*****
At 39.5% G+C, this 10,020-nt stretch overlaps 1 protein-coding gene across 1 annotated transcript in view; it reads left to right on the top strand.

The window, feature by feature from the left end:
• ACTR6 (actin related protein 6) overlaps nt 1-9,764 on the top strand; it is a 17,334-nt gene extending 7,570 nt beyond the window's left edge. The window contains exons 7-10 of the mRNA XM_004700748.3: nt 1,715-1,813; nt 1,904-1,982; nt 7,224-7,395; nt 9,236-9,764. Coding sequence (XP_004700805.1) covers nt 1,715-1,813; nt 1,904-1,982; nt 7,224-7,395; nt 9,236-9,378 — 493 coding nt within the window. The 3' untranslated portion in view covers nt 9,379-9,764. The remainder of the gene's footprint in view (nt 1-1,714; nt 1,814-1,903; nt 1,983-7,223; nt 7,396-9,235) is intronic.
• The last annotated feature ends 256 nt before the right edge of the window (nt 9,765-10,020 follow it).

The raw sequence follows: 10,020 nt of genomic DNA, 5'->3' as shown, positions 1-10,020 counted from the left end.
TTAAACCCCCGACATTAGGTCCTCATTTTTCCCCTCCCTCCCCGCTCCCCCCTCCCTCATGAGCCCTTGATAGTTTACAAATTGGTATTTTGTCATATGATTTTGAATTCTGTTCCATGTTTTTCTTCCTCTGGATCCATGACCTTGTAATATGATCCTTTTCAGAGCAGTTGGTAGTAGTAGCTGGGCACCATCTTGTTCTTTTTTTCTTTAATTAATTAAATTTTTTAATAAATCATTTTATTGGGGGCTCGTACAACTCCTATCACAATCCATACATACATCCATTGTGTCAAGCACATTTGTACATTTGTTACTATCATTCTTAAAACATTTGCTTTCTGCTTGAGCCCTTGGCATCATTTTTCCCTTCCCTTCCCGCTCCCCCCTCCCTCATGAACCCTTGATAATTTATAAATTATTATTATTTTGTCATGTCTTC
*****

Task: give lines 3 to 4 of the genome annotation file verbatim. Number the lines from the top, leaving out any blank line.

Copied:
• ACTR6 (actin related protein 6) overlaps nt 1-9,764 on the top strand; it is a 17,334-nt gene extending 7,570 nt beyond the window's left edge. The window contains exons 7-10 of the mRNA XM_004700748.3: nt 1,715-1,813; nt 1,904-1,982; nt 7,224-7,395; nt 9,236-9,764. Coding sequence (XP_004700805.1) covers nt 1,715-1,813; nt 1,904-1,982; nt 7,224-7,395; nt 9,236-9,378 — 493 coding nt within the window. The 3' untranslated portion in view covers nt 9,379-9,764. The remainder of the gene's footprint in view (nt 1-1,714; nt 1,814-1,903; nt 1,983-7,223; nt 7,396-9,235) is intronic.
• The last annotated feature ends 256 nt before the right edge of the window (nt 9,765-10,020 follow it).